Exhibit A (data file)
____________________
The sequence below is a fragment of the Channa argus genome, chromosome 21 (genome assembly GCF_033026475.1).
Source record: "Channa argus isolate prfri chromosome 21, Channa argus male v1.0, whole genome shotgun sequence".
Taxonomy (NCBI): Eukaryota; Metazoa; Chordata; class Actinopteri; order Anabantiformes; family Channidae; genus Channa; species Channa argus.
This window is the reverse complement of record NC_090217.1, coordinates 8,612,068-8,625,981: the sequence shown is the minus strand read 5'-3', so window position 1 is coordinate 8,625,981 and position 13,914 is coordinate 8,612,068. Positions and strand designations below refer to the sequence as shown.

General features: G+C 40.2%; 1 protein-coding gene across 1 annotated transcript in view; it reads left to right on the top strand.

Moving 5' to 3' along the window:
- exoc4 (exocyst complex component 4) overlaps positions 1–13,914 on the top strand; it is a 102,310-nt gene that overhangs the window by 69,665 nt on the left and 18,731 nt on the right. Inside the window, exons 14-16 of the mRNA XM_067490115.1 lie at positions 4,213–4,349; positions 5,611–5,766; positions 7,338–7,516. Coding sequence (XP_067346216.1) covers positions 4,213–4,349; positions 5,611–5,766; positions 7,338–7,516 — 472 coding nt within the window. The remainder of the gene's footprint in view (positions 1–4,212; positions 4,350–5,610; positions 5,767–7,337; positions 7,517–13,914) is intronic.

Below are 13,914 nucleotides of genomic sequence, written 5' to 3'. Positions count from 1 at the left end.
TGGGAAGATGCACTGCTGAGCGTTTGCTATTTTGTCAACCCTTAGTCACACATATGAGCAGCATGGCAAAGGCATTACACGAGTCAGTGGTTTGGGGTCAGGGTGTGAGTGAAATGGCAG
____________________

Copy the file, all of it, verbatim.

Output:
The sequence below is a fragment of the Channa argus genome, chromosome 21 (genome assembly GCF_033026475.1).
Source record: "Channa argus isolate prfri chromosome 21, Channa argus male v1.0, whole genome shotgun sequence".
Taxonomy (NCBI): Eukaryota; Metazoa; Chordata; class Actinopteri; order Anabantiformes; family Channidae; genus Channa; species Channa argus.
This window is the reverse complement of record NC_090217.1, coordinates 8,612,068-8,625,981: the sequence shown is the minus strand read 5'-3', so window position 1 is coordinate 8,625,981 and position 13,914 is coordinate 8,612,068. Positions and strand designations below refer to the sequence as shown.

General features: G+C 40.2%; 1 protein-coding gene across 1 annotated transcript in view; it reads left to right on the top strand.

Moving 5' to 3' along the window:
- exoc4 (exocyst complex component 4) overlaps positions 1–13,914 on the top strand; it is a 102,310-nt gene that overhangs the window by 69,665 nt on the left and 18,731 nt on the right. Inside the window, exons 14-16 of the mRNA XM_067490115.1 lie at positions 4,213–4,349; positions 5,611–5,766; positions 7,338–7,516. Coding sequence (XP_067346216.1) covers positions 4,213–4,349; positions 5,611–5,766; positions 7,338–7,516 — 472 coding nt within the window. The remainder of the gene's footprint in view (positions 1–4,212; positions 4,350–5,610; positions 5,767–7,337; positions 7,517–13,914) is intronic.

Below are 13,914 nucleotides of genomic sequence, written 5' to 3'. Positions count from 1 at the left end.
TGGGAAGATGCACTGCTGAGCGTTTGCTATTTTGTCAACCCTTAGTCACACATATGAGCAGCATGGCAAAGGCATTACACGAGTCAGTGGTTTGGGGTCAGGGTGTGAGTGAAATGGCAG